In what I found to be a very clever “twist”, those still alive after the first few games took advantage of the opportunity to bring the competition to an end once they fully realized the stakes for which they were playing, and were returned, emptyhanded, to the lives they had been struggling to escape from. But it did not take long before they were, once again, face to face with a brick wall from which they could not pull themselves over. So, with no other choice and, in truth, very little to lose, most of them returned to the playground in the hopes of making it to the finishing line in one piece and claim the waiting windfall.

It was pointed out that the show premiered at a time when household debt, both in South Korea and in the US, were at record highs. It’s fair to assume, then, that both countries, as well as others throughout the world, were finding this to be an overly stressful period, and viewers were indeed able to relate to the introduction given by one of the show’s masked villains: “We are simply here to give you a chance.” For anyone whose world is coming apart at the seams, a pitch such as that is truly difficult to walk away from.

The surroundings that the participants found themselves in evoked a primitive, every-man-for-himself spirit, with no real penalty for cheating, double-crossing, or lying. But while this may not be quite the world we wake up to every morning, it would be less than honest to deny that elements of such behavior are not unheard of, even by seemingly well thought of and upstanding individuals. Squid Game, then, can be viewed as either a mirror or window; in either case, the images are more than a little troubling.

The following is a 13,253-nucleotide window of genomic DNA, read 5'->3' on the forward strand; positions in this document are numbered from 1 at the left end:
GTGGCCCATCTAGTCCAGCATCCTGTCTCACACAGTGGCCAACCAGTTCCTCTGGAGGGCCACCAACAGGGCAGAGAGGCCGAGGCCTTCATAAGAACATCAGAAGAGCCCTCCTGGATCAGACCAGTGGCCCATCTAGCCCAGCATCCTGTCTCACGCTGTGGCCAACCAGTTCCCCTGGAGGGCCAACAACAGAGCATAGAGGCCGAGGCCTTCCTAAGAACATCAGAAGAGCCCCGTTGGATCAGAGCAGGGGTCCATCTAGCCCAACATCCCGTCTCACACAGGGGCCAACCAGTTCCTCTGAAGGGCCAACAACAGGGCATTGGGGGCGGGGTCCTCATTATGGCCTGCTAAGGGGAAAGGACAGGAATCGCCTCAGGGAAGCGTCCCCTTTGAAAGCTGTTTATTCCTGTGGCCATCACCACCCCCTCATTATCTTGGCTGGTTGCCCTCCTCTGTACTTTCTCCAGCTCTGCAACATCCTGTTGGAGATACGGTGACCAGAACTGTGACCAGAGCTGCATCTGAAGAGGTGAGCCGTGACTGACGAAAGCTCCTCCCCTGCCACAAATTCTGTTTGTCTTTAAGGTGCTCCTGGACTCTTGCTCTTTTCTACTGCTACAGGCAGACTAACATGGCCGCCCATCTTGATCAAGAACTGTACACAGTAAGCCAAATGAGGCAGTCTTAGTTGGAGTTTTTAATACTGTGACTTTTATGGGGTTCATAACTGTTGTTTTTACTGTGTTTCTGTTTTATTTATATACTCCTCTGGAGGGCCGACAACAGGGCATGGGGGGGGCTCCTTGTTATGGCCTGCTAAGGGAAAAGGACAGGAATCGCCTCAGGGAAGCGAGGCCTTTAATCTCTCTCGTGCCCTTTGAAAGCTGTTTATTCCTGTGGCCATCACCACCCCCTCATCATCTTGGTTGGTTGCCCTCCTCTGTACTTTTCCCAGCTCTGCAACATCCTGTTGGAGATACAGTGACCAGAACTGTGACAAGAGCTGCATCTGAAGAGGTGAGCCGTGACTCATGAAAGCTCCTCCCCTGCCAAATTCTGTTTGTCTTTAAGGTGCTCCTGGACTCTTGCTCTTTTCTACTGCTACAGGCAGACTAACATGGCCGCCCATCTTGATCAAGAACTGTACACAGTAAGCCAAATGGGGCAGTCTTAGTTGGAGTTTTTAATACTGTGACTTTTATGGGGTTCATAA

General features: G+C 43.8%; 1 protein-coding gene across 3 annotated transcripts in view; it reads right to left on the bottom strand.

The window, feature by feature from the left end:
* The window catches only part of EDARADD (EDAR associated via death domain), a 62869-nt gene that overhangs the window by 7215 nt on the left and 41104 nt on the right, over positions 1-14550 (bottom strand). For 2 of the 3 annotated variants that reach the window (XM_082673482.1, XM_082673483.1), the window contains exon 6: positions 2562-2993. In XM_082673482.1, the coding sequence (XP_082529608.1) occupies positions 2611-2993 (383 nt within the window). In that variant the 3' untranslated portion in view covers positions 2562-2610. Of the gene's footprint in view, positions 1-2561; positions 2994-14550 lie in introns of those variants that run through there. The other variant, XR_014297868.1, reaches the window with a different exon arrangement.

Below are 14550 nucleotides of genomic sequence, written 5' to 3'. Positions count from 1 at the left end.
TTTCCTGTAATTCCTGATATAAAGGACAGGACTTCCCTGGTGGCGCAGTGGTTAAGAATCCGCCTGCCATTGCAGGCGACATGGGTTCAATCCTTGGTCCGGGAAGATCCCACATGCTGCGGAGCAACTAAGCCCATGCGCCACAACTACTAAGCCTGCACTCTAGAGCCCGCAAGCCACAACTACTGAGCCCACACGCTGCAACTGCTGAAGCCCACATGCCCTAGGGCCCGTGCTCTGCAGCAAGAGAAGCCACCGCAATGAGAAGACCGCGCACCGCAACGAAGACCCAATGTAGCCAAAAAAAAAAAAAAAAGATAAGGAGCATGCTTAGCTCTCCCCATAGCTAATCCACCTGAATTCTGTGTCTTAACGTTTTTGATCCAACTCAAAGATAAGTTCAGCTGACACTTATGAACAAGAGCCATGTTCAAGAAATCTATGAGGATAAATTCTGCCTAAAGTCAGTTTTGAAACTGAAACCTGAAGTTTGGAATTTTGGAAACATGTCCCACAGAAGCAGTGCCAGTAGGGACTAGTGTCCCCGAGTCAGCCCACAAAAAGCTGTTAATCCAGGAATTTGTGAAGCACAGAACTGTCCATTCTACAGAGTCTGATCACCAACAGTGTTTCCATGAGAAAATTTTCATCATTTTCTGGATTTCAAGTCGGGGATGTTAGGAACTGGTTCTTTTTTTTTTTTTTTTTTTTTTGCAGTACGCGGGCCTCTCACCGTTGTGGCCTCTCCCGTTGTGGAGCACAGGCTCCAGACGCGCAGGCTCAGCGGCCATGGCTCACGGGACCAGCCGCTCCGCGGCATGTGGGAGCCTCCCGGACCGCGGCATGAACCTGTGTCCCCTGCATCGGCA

To its credit, the show does not ignore inequalities that exist within many if not most societies and have yet to be corrected. The indifference shown to an elderly participant, for example, plays an important role in the proceedings; that this prejudice and disrespect is instantly recognizable demonstrates how intelligently the matter was brought before us. Some of the female players, moreover, are mistreated by some of the more brutish male competitors, something not at all unheard of even in the most civilized of societies. And even the professionals that have been drawn into the competition find ways to cut corners or gain unfair advantages over their competition, a clear statement that even those educated and familiar with a sense pf achievement are not immune from having their lives turned upside down.

A second season is currently in the planning stage, which, I think, would be a mistake. Not because of the so-called sophomore jinx that television programs frequently face, but because there is nothing more than can be said. Squid Game ably made its point about the dangers of an overly capitalist world and left viewers thinking long after the final episode. And while there are still some playground games that can be similarly exploited, the level of intensity will not be the same. The show should quit while it’s ahead and not diminish the accolades it rightly earned for superior programming.

About the Author
Born and raised on New York’s Lower East Side, Barry's family made aliya in 1985. He worked as a Technical Writer for most of his professional life (with a brief respite for a venture in catering) and currently provides ad hoc assistance to amutot in the preparation of requests for grants. And not inconsequently, he is a survivor of stage 4 bladder cancer, and though he doesn't wake up each day smelling the roses, he has an appreciation of what it means to be alive.